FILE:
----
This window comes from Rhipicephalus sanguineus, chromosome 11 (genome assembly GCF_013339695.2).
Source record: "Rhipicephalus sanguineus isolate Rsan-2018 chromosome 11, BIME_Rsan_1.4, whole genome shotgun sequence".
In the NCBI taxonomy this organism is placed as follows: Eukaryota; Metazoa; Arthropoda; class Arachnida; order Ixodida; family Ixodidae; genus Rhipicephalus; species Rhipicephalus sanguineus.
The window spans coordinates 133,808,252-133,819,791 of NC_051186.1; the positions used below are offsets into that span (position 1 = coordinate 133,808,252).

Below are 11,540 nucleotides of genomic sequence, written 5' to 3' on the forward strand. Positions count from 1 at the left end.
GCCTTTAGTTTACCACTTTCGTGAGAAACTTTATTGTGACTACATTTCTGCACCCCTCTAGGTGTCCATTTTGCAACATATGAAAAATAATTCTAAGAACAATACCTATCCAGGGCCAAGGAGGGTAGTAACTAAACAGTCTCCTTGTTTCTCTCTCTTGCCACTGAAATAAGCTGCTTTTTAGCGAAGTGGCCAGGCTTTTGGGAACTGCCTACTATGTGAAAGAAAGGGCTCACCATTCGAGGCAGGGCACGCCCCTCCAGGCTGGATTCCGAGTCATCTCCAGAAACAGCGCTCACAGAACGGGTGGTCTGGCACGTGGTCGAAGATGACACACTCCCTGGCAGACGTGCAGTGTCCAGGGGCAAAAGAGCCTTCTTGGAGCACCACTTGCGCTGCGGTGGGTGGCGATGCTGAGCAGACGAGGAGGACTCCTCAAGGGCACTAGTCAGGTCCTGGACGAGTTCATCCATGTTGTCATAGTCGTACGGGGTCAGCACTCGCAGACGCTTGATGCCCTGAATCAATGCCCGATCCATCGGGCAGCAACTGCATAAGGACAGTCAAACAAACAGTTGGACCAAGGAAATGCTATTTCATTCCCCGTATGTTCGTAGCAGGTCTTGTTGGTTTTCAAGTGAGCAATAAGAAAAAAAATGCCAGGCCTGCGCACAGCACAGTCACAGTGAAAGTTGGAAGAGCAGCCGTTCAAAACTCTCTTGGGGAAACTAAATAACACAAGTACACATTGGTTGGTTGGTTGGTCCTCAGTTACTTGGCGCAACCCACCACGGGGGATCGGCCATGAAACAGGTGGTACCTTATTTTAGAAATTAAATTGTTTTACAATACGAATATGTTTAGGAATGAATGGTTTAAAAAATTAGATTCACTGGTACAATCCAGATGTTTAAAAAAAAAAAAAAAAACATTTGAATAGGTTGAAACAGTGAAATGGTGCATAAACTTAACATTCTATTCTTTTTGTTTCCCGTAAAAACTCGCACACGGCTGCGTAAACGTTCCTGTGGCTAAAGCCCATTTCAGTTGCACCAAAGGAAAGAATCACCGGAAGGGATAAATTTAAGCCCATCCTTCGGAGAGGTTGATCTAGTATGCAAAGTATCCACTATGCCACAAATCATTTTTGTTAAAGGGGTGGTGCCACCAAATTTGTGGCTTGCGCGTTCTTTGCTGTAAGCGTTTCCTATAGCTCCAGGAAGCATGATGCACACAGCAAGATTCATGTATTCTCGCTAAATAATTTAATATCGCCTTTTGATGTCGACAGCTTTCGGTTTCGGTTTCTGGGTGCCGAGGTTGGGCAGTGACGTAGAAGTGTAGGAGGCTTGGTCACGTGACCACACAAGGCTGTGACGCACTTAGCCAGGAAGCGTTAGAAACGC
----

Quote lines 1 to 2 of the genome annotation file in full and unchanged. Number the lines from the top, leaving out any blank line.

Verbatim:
This window comes from Rhipicephalus sanguineus, chromosome 11 (genome assembly GCF_013339695.2).
Source record: "Rhipicephalus sanguineus isolate Rsan-2018 chromosome 11, BIME_Rsan_1.4, whole genome shotgun sequence".